It's not that difficult. The average (if everybody chose randomly) would be 50. But because people want to win they'll all choose 2/3 of 50. If everybody choses 2/3 of 50, the correct answer is no longer 2/3 of 50, it would be 2/3 of 2/3 of 50. And so on. So...
If you cannot pick decimals the answer is 1 (because 2/3 of 1 is closer to 1 than to 0)
If you can pick decimals the answer would be 0.
However, if you have to pick a number between 0 and 100 (and thus excluding 0 and 100) the most correct anser is something like 1 divided by infinity. Or actually the correct answer would be that there is no correct answer.
That. :-)

(and apparently Splinemodel agrees)
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post #10 of 21
Thread Starter 
I think thats bad reasoning. People are not alike and a lot would pick 33 from not thinking. So its not 0 or 1.
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post #11 of 21
Quote:
Originally posted by Anders
I think thats bad reasoning. People are not alike and a lot would pick 33 from not thinking. So its not 0 or 1.

Of course not. I just get a kick out of the quasi-recursive nature of the question.
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post #12 of 21
And following that quasi recursive nature and applying the 80% rule for mass behaviors I estimated 30.47 as the magic number. I guess that could end up rounding/truncating to either side.

That assumes 80% will guess the average will be 50 and start with 2/3 of that, each remaining 20% recursively thinks they are smarter than the rest and guess based on the previous 80% rules types lower starting point. There is no mathematical rule that backs this up, but large samples unconsciously follow this sort of twisted logic all to readily.
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post #13 of 21
Thread Starter 
I had the same strategy, but instead of 80% I had 50%. Thats the calculation in my second post.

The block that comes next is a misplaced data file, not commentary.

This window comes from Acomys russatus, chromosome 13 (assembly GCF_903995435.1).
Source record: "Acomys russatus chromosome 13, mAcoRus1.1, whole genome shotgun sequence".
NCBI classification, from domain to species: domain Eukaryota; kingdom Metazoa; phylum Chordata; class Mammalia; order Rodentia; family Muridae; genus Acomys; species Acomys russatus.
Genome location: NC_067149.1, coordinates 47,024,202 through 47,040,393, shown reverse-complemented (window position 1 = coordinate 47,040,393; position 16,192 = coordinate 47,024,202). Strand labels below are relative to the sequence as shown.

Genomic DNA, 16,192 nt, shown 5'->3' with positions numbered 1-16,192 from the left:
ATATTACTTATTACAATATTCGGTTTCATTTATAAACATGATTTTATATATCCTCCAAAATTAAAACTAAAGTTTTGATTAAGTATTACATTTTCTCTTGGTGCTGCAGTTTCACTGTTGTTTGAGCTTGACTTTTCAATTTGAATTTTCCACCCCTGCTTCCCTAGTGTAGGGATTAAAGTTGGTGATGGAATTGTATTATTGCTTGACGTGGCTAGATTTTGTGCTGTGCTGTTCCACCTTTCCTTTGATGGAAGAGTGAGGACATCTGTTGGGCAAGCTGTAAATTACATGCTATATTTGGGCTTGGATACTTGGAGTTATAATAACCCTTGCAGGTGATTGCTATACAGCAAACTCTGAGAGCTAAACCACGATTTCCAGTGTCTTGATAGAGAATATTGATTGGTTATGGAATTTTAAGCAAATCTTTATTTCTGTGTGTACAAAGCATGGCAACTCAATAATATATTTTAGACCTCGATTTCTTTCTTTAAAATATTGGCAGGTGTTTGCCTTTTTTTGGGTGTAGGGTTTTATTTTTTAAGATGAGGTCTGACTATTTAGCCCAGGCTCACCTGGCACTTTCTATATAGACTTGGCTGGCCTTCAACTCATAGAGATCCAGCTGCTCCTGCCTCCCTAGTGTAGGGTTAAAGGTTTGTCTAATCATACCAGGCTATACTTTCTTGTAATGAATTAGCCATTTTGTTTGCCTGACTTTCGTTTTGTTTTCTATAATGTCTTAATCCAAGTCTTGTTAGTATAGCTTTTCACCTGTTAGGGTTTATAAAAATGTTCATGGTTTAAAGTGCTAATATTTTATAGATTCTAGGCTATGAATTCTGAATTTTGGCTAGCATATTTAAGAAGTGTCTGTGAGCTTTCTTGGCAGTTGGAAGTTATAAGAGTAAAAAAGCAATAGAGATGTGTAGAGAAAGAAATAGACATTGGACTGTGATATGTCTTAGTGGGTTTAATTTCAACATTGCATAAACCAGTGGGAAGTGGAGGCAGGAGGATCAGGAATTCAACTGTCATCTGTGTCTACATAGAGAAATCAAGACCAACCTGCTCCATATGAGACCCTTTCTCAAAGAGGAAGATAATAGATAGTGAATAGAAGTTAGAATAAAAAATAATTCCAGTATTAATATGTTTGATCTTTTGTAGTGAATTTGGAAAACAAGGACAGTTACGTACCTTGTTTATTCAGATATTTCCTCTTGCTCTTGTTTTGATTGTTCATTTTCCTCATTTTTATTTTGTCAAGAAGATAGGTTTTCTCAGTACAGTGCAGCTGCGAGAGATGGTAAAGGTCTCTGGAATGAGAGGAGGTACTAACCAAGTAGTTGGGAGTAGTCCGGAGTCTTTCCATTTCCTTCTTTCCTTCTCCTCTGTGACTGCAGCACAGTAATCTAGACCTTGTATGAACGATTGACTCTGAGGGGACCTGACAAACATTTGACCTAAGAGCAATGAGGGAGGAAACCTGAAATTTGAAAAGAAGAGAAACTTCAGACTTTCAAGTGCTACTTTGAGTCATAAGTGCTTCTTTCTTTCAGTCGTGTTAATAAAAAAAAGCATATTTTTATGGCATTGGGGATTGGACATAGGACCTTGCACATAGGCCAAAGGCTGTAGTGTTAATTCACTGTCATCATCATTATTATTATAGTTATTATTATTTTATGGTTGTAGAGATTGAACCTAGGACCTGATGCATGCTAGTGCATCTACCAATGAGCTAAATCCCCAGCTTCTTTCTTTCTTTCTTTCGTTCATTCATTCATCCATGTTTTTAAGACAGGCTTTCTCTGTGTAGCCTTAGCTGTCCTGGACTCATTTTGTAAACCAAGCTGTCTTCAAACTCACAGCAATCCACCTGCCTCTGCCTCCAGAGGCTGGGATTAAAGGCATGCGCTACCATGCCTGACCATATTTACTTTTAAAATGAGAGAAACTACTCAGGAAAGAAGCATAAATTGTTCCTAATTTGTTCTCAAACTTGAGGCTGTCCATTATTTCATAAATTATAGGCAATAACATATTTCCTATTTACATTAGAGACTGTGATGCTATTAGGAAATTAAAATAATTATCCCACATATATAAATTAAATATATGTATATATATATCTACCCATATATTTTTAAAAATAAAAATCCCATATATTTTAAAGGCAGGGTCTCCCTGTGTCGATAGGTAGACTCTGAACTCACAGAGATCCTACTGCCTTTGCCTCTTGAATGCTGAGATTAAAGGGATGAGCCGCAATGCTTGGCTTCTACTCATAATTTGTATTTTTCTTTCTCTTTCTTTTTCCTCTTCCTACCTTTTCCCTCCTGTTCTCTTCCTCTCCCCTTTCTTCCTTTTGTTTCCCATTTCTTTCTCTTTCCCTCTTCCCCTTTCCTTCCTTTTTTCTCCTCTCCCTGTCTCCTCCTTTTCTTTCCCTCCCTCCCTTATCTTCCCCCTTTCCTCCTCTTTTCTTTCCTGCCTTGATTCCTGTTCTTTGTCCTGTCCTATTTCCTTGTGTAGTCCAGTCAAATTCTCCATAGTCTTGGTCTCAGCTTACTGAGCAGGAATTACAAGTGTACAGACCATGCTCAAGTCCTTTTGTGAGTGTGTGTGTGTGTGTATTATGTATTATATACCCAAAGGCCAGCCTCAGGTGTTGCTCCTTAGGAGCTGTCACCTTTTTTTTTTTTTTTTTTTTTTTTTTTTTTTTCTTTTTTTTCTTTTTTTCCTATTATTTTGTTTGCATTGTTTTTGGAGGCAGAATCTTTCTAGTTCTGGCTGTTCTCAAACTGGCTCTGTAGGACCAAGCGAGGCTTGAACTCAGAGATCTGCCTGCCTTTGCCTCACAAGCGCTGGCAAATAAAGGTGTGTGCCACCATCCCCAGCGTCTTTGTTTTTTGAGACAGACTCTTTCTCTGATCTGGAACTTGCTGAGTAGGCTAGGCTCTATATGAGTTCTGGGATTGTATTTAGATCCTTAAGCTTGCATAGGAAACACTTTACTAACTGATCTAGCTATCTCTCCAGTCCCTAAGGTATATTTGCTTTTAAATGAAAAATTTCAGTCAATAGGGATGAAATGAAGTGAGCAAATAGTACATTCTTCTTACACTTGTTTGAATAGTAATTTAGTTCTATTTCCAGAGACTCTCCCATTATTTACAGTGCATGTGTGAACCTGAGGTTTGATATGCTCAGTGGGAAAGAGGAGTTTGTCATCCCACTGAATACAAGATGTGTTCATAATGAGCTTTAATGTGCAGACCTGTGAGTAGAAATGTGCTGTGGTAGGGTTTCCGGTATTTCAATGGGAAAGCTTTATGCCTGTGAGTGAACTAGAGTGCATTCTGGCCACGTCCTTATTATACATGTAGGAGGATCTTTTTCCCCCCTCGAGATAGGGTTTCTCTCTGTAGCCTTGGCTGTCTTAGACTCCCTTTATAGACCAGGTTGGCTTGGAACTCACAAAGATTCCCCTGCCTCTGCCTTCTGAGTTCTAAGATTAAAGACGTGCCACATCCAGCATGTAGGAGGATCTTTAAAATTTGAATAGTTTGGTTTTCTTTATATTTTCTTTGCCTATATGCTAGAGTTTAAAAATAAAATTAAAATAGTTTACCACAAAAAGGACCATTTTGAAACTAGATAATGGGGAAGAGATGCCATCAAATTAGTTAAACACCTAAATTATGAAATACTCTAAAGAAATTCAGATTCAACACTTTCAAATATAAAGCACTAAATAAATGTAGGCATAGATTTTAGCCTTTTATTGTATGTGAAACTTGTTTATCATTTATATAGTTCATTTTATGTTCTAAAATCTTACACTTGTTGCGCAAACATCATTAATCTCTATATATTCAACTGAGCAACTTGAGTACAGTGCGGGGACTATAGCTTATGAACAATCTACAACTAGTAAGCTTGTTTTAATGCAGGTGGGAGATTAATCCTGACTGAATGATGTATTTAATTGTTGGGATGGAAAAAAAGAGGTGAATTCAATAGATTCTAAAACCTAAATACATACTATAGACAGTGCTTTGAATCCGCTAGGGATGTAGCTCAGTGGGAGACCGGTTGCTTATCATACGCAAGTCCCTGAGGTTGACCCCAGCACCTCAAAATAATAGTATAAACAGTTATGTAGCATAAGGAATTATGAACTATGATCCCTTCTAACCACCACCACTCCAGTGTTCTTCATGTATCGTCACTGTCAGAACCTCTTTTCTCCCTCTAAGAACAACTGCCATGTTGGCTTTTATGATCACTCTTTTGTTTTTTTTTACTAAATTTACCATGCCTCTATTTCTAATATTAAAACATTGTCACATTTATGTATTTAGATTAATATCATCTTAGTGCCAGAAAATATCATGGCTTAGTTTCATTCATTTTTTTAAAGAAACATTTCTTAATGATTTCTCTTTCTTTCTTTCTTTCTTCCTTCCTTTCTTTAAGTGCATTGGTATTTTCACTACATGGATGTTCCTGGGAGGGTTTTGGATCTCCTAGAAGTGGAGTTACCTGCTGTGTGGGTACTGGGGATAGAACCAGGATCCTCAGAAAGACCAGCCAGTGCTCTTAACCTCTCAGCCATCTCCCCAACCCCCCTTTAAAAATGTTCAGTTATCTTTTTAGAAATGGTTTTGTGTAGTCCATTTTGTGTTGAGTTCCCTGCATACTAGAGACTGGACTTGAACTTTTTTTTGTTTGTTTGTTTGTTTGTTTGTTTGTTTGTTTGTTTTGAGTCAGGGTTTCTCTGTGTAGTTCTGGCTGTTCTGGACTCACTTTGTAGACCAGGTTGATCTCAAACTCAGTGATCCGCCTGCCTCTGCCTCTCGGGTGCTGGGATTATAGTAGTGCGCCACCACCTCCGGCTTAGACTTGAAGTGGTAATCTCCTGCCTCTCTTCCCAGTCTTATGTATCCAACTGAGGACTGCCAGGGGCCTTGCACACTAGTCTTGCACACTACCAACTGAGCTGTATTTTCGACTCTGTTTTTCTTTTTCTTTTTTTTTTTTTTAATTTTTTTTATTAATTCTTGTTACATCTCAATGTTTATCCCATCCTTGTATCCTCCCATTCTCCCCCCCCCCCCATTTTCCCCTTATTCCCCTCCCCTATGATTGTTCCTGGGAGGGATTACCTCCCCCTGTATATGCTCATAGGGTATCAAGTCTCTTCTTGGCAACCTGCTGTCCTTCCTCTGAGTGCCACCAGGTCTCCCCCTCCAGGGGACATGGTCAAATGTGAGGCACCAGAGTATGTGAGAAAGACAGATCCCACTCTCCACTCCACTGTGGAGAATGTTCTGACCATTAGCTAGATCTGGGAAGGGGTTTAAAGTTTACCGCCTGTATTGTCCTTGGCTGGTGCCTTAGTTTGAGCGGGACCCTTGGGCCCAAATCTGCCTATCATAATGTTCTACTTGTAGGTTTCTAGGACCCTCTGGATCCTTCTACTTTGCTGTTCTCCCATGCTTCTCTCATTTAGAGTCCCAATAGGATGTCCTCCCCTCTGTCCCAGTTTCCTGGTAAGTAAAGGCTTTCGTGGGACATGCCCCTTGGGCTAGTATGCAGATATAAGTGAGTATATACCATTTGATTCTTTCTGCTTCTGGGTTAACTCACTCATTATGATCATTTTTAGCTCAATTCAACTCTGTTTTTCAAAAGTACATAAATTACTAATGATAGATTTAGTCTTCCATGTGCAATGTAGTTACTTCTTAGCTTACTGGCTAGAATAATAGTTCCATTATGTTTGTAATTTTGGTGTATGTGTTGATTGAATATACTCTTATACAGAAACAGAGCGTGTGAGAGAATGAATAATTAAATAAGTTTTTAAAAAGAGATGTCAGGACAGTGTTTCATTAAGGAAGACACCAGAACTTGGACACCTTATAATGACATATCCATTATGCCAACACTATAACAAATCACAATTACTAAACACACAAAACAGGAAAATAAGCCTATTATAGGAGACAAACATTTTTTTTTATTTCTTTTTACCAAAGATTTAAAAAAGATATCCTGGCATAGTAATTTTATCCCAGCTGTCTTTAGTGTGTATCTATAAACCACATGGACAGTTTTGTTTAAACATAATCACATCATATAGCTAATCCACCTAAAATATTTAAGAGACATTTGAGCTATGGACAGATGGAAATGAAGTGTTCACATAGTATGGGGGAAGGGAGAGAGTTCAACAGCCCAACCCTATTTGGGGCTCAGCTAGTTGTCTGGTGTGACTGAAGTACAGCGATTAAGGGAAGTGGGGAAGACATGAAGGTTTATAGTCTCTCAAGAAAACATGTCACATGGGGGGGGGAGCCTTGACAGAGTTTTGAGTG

I do however think that when people get past the idea that it isnĀ“t 33, not many will think it is 2/3 of 33.
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post #14 of 21
why would anybody start with the idea the average is 50? That would imply some people would choose numbers in the 90s, and if I've understood the question properly that number cannot win. So no-one would choose it.

Same with 50 - for that number to win the average would be 75, correct? Which it wouldn't be.

But i can't supply a model to guess the winning number, sorry!
post #15 of 21
A mathematician will instantly reply 0, but it won't be the right answer, of course.

I read about an economics teacher who presents the same problem for every new class. In his opinion, the problem parallels trading in the market. You always want to do your business ahead of the rest of the market. But you don't want to be ten years ahead, because you'll be bankrupt before a year is up. (These people were compared to ones who answer 0 in the game.)

No winning formula, but if I were you I'd google what kind of numbers have won previously with other groups of people. (If you do this, please share the numbers so we can use them later on!) Obviously the more mathematical the crowd and the more they expect others to recurse in their guess, the smaller the numbers. With the economics students the winning number was between 10 and 20 - so many of them had to assume their classmates only recurse one or two deep - but unfortunately I don't remember the exact number.